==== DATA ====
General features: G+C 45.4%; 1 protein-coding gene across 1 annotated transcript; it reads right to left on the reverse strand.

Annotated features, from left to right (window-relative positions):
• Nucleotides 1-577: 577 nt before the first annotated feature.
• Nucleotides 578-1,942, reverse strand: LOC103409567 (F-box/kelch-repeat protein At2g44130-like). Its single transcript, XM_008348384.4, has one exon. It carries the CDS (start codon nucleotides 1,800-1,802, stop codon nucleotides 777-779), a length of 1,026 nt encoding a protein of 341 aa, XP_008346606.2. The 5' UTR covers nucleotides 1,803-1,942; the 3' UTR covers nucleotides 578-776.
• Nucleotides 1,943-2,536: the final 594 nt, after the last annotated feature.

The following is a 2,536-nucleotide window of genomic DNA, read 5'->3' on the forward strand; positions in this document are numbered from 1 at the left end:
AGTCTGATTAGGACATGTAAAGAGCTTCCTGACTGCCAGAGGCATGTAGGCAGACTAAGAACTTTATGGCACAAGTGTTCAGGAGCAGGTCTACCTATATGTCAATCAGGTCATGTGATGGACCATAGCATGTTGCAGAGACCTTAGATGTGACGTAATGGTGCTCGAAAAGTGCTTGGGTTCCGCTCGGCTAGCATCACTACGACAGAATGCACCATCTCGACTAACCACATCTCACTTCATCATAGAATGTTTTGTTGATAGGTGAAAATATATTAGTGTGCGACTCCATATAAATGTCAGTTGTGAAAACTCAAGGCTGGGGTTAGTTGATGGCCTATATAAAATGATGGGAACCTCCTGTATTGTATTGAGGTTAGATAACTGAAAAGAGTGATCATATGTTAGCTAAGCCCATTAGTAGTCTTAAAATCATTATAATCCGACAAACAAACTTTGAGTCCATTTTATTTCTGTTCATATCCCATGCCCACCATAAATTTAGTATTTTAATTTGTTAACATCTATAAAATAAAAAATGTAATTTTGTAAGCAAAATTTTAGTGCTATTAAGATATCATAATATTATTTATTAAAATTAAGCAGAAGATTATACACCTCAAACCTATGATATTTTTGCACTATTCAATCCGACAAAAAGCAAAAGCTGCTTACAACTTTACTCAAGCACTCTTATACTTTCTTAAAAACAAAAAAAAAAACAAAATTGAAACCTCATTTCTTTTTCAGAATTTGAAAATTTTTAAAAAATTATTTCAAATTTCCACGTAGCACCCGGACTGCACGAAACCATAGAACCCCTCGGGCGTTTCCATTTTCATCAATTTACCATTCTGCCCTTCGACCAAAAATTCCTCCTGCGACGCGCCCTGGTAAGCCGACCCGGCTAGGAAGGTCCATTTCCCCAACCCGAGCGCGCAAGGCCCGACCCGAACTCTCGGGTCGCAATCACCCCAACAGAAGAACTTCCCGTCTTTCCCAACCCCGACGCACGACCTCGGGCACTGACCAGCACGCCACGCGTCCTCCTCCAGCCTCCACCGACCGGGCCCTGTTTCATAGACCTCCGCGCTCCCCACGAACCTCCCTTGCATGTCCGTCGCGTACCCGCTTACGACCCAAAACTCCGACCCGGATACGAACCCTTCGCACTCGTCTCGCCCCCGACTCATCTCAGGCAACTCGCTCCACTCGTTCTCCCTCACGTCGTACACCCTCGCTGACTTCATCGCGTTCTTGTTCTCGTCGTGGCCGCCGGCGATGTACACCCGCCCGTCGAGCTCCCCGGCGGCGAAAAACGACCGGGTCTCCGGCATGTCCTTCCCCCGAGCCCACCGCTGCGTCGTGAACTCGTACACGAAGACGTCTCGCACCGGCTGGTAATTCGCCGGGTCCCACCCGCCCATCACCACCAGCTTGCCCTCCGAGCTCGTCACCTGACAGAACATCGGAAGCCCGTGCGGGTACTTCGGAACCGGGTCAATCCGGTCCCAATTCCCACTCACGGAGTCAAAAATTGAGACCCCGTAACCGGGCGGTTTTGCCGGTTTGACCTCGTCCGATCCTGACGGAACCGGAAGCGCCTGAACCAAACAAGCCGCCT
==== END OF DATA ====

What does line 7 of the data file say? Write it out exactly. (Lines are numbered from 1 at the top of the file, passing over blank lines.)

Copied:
AGTCTGATTAGGACATGTAAAGAGCTTCCTGACTGCCAGAGGCATGTAGGCAGACTAAGAACTTTATGGCACAAGTGTTCAGGAGCAGGTCTACCTATATGTCAATCAGGTCATGTGATGGACCATAGCATGTTGCAGAGACCTTAGATGTGACGTAATGGTGCTCGAAAAGTGCTTGGGTTCCGCTCGGCTAGCATCACTACGACAGAATGCACCATCTCGACTAACCACATCTCACTTCATCATAGAATGTTTTGTTGATAGGTGAAAATATATTAGTGTGCGACTCCATATAAATGTCAGTTGTGAAAACTCAAGGCTGGGGTTAGTTGATGGCCTATATAAAATGATGGGAACCTCCTGTATTGTATTGAGGTTAGATAACTGAAAAGAGTGATCATATGTTAGCTAAGCCCATTAGTAGTCTTAAAATCATTATAATCCGACAAACAAACTTTGAGTCCATTTTATTTCTGTTCATATCCCATGCCCACCATAAATTTAGTATTTTAATTTGTTAACATCTATAAAATAAAAAATGTAATTTTGTAAGCAAAATTTTAGTGCTATTAAGATATCATAATATTATTTATTAAAATTAAGCAGAAGATTATACACCTCAAACCTATGATATTTTTGCACTATTCAATCCGACAAAAAGCAAAAGCTGCTTACAACTTTACTCAAGCACTCTTATACTTTCTTAAAAACAAAAAAAAAAACAAAATTGAAACCTCATTTCTTTTTCAGAATTTGAAAATTTTTAAAAAATTATTTCAAATTTCCACGTAGCACCCGGACTGCACGAAACCATAGAACCCCTCGGGCGTTTCCATTTTCATCAATTTACCATTCTGCCCTTCGACCAAAAATTCCTCCTGCGACGCGCCCTGGTAAGCCGACCCGGCTAGGAAGGTCCATTTCCCCAACCCGAGCGCGCAAGGCCCGACCCGAACTCTCGGGTCGCAATCACCCCAACAGAAGAACTTCCCGTCTTTCCCAACCCCGACGCACGACCTCGGGCACTGACCAGCACGCCACGCGTCCTCCTCCAGCCTCCACCGACCGGGCCCTGTTTCATAGACCTCCGCGCTCCCCACGAACCTCCCTTGCATGTCCGTCGCGTACCCGCTTACGACCCAAAACTCCGACCCGGATACGAACCCTTCGCACTCGTCTCGCCCCCGACTCATCTCAGGCAACTCGCTCCACTCGTTCTCCCTCACGTCGTACACCCTCGCTGACTTCATCGCGTTCTTGTTCTCGTCGTGGCCGCCGGCGATGTACACCCGCCCGTCGAGCTCCCCGGCGGCGAAAAACGACCGGGTCTCCGGCATGTCCTTCCCCCGAGCCCACCGCTGCGTCGTGAACTCGTACACGAAGACGTCTCGCACCGGCTGGTAATTCGCCGGGTCCCACCCGCCCATCACCACCAGCTTGCCCTCCGAGCTCGTCACCTGACAGAACATCGGAAGCCCGTGCGGGTACTTCGGAACCGGGTCAATCCGGTCCCAATTCCCACTCACGGAGTCAAAAATTGAGACCCCGTAACCGGGCGGTTTTGCCGGTTTGACCTCGTCCGATCCTGACGGAACCGGAAGCGCCTGAACCAAACAAGCCGCCT